Quasar PSO J334.2028+01.4075 has a very healthy heart rate of 6.7 beats per decade, or once every 542 days. One explanation is that this guy hosts a pair of supermassive black holes. If true, then the astonishing interpretation of this quasar’s heart rate is that its black holes are only a few orbits away from merging!
Today’s paper introduces a project called astroEDU. They’re aiming to make astronomy learning resources, like those you can find on Wikiversity, easier to find and of higher quality. To do this, the authors introduce a peer-review structure for education materials modeled on the one widely-accepted for scholarly research.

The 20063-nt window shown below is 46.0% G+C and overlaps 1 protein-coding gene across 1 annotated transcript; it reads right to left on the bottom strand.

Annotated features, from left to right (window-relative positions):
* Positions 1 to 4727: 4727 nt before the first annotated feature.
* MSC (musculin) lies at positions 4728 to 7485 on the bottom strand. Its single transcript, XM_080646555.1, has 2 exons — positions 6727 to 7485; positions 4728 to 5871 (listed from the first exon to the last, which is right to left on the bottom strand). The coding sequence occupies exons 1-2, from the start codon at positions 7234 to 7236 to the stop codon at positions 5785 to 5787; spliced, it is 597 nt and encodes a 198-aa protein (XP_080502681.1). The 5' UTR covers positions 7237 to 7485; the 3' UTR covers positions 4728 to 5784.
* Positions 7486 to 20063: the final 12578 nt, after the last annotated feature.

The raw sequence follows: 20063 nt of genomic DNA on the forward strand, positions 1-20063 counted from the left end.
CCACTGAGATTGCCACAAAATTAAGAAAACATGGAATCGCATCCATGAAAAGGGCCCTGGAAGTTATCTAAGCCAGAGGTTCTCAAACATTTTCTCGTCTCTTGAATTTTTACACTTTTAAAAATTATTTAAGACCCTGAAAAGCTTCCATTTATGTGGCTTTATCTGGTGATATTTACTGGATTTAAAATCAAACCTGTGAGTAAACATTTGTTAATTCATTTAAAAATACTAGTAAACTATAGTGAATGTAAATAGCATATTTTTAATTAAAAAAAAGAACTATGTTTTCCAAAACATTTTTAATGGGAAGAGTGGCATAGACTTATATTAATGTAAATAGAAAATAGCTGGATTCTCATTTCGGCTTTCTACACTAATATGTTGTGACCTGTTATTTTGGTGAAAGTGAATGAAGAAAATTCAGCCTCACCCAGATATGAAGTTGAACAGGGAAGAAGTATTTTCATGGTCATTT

In today’s paper, Rezzolla and Kumar present a solution to the x-ray afterglow problem for the short gamma ray burst model. They show that x-rays can glow steadily for hours after the initial gamma ray emission due to the interactions of a slow and a fast wind.
What kind of lens is a BBH merger? These authors present the first pictures of light sources lensed by numerical models of BBH mergers.
Our local “basin of attraction” is the region containing all the galaxies that would contract to a single point, if we were to neglect the dominant expansion. The authors define this region as our home supercluster, Laniakea.